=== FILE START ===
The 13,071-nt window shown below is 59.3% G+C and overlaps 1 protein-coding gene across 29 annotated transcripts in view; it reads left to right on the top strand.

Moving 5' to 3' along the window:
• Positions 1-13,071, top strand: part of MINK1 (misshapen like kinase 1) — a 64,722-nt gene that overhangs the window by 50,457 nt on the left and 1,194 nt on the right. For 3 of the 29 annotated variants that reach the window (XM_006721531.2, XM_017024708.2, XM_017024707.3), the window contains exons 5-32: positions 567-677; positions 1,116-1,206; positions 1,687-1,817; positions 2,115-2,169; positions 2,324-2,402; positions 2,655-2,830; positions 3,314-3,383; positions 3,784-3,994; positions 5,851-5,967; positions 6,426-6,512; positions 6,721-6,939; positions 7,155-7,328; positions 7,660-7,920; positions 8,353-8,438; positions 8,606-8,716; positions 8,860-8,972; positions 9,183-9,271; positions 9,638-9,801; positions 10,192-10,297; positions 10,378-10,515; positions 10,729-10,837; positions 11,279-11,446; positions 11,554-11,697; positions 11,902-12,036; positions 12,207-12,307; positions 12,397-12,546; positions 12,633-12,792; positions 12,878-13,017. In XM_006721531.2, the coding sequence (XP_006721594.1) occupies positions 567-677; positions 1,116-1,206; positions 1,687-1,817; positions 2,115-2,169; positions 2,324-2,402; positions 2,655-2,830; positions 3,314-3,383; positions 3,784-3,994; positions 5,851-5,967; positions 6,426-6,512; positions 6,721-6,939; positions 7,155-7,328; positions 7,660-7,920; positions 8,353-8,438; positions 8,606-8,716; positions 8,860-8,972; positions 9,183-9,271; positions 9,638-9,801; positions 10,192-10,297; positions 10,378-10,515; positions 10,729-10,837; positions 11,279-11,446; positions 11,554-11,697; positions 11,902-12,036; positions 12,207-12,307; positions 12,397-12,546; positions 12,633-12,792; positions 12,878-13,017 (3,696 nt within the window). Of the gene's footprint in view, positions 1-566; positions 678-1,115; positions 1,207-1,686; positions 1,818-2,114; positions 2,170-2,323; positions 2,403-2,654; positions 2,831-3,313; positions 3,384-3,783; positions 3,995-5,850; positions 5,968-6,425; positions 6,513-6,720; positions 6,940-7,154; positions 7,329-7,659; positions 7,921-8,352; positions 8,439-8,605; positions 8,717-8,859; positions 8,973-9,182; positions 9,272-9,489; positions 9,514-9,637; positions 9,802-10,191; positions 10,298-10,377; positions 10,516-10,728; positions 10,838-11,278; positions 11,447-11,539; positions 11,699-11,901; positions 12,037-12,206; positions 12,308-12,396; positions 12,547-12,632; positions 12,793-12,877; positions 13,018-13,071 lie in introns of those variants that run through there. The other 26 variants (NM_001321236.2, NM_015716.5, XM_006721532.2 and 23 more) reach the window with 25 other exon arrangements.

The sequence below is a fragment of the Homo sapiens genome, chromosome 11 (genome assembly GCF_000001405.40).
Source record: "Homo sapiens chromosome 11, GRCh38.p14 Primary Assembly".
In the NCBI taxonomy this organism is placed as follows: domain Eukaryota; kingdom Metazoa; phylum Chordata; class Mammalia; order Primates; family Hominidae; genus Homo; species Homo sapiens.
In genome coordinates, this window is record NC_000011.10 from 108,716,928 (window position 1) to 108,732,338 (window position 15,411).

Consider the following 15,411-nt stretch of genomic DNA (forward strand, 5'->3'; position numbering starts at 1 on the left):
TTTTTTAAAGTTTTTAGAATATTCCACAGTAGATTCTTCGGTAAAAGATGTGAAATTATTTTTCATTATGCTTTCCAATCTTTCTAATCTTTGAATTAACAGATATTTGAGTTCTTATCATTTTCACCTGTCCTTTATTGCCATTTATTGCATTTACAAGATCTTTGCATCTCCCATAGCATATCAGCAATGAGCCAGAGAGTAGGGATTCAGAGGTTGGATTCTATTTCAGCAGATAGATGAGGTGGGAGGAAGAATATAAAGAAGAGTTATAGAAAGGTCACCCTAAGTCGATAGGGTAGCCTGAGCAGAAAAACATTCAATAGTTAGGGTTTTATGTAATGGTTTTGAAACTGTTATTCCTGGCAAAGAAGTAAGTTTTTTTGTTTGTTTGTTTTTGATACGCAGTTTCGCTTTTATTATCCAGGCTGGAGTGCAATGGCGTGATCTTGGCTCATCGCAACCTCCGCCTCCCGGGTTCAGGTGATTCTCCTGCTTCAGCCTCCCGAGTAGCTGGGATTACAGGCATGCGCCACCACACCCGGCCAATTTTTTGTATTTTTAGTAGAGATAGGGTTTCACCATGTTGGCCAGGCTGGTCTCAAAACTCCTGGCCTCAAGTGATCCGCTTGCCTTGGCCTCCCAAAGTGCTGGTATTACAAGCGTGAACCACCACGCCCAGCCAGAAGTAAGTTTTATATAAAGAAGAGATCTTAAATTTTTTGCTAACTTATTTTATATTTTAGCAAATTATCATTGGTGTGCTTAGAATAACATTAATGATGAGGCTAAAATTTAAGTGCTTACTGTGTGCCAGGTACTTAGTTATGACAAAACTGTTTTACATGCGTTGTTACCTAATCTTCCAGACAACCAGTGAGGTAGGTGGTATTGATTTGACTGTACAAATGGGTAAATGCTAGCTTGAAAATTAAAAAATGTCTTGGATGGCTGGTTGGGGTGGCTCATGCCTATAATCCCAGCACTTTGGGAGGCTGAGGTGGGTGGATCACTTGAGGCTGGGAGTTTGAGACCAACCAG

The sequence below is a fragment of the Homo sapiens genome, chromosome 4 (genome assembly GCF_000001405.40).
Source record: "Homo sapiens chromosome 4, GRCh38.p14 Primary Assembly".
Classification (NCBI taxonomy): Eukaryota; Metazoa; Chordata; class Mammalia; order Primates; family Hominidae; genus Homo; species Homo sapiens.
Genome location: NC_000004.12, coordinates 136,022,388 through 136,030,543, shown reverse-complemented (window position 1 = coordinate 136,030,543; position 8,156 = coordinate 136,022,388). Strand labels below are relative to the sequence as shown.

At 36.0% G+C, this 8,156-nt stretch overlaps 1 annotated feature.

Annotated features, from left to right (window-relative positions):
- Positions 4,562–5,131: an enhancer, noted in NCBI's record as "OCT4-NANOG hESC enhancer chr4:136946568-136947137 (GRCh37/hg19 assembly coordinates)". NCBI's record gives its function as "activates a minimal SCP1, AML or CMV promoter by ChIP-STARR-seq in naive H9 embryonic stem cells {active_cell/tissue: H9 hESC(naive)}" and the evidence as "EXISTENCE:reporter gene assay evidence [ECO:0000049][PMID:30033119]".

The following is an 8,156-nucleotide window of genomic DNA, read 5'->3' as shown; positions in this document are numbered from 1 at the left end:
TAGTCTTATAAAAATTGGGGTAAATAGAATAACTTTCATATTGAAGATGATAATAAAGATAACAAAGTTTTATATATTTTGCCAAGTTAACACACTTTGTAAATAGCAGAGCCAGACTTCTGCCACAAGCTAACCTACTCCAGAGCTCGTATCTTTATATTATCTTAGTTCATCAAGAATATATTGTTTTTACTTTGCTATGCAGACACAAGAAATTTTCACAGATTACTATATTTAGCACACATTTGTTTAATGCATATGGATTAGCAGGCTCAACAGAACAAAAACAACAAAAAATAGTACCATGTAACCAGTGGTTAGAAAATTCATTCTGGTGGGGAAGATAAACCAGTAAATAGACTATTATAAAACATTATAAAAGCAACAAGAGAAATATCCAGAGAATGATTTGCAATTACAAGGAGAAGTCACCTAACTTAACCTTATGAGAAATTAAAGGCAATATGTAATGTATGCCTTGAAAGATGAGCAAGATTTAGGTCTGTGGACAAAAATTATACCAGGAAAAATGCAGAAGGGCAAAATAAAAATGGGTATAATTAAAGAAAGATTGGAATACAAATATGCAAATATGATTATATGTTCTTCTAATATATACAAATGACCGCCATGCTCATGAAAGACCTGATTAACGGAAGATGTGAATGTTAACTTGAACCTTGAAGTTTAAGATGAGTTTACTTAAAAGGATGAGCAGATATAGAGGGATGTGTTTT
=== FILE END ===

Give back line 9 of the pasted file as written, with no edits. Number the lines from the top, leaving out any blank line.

TTTTTTAAAGTTTTTAGAATATTCCACAGTAGATTCTTCGGTAAAAGATGTGAAATTATTTTTCATTATGCTTTCCAATCTTTCTAATCTTTGAATTAACAGATATTTGAGTTCTTATCATTTTCACCTGTCCTTTATTGCCATTTATTGCATTTACAAGATCTTTGCATCTCCCATAGCATATCAGCAATGAGCCAGAGAGTAGGGATTCAGAGGTTGGATTCTATTTCAGCAGATAGATGAGGTGGGAGGAAGAATATAAAGAAGAGTTATAGAAAGGTCACCCTAAGTCGATAGGGTAGCCTGAGCAGAAAAACATTCAATAGTTAGGGTTTTATGTAATGGTTTTGAAACTGTTATTCCTGGCAAAGAAGTAAGTTTTTTTGTTTGTTTGTTTTTGATACGCAGTTTCGCTTTTATTATCCAGGCTGGAGTGCAATGGCGTGATCTTGGCTCATCGCAACCTCCGCCTCCCGGGTTCAGGTGATTCTCCTGCTTCAGCCTCCCGAGTAGCTGGGATTACAGGCATGCGCCACCACACCCGGCCAATTTTTTGTATTTTTAGTAGAGATAGGGTTTCACCATGTTGGCCAGGCTGGTCTCAAAACTCCTGGCCTCAAGTGATCCGCTTGCCTTGGCCTCCCAAAGTGCTGGTATTACAAGCGTGAACCACCACGCCCAGCCAGAAGTAAGTTTTATATAAAGAAGAGATCTTAAATTTTTTGCTAACTTATTTTATATTTTAGCAAATTATCATTGGTGTGCTTAGAATAACATTAATGATGAGGCTAAAATTTAAGTGCTTACTGTGTGCCAGGTACTTAGTTATGACAAAACTGTTTTACATGCGTTGTTACCTAATCTTCCAGACAACCAGTGAGGTAGGTGGTATTGATTTGACTGTACAAATGGGTAAATGCTAGCTTGAAAATTAAAAAATGTCTTGGATGGCTGGTTGGGGTGGCTCATGCCTATAATCCCAGCACTTTGGGAGGCTGAGGTGGGTGGATCACTTGAGGCTGGGAGTTTGAGACCAACCAG